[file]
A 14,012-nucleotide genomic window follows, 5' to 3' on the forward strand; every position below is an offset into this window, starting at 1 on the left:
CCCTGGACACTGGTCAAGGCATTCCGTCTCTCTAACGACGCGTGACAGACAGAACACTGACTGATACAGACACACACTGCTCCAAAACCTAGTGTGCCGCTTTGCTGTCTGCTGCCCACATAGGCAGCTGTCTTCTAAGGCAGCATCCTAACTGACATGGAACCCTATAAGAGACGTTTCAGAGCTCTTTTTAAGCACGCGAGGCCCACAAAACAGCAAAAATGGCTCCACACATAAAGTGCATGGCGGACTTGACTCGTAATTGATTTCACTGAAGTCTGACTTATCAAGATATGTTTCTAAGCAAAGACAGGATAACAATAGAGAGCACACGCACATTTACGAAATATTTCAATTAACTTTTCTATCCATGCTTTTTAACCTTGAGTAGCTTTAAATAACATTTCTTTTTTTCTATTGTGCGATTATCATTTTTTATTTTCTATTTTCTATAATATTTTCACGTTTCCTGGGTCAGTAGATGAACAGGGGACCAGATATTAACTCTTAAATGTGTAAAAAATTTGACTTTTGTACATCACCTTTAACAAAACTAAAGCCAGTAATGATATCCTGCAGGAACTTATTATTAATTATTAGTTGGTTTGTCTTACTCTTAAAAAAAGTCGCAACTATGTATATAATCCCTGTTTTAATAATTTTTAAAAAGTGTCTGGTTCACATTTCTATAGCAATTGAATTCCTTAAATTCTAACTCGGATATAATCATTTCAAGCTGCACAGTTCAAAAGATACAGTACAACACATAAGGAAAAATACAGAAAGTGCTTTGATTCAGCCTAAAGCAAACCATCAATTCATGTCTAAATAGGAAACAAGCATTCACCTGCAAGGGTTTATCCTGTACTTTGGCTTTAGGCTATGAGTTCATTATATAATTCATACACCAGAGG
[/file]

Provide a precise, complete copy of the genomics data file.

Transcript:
A 14,012-nucleotide genomic window follows, 5' to 3' on the forward strand; every position below is an offset into this window, starting at 1 on the left:
CCCTGGACACTGGTCAAGGCATTCCGTCTCTCTAACGACGCGTGACAGACAGAACACTGACTGATACAGACACACACTGCTCCAAAACCTAGTGTGCCGCTTTGCTGTCTGCTGCCCACATAGGCAGCTGTCTTCTAAGGCAGCATCCTAACTGACATGGAACCCTATAAGAGACGTTTCAGAGCTCTTTTTAAGCACGCGAGGCCCACAAAACAGCAAAAATGGCTCCACACATAAAGTGCATGGCGGACTTGACTCGTAATTGATTTCACTGAAGTCTGACTTATCAAGATATGTTTCTAAGCAAAGACAGGATAACAATAGAGAGCACACGCACATTTACGAAATATTTCAATTAACTTTTCTATCCATGCTTTTTAACCTTGAGTAGCTTTAAATAACATTTCTTTTTTTCTATTGTGCGATTATCATTTTTTATTTTCTATTTTCTATAATATTTTCACGTTTCCTGGGTCAGTAGATGAACAGGGGACCAGATATTAACTCTTAAATGTGTAAAAAATTTGACTTTTGTACATCACCTTTAACAAAACTAAAGCCAGTAATGATATCCTGCAGGAACTTATTATTAATTATTAGTTGGTTTGTCTTACTCTTAAAAAAAGTCGCAACTATGTATATAATCCCTGTTTTAATAATTTTTAAAAAGTGTCTGGTTCACATTTCTATAGCAATTGAATTCCTTAAATTCTAACTCGGATATAATCATTTCAAGCTGCACAGTTCAAAAGATACAGTACAACACATAAGGAAAAATACAGAAAGTGCTTTGATTCAGCCTAAAGCAAACCATCAATTCATGTCTAAATAGGAAACAAGCATTCACCTGCAAGGGTTTATCCTGTACTTTGGCTTTAGGCTATGAGTTCATTATATAATTCATACACCAGAGG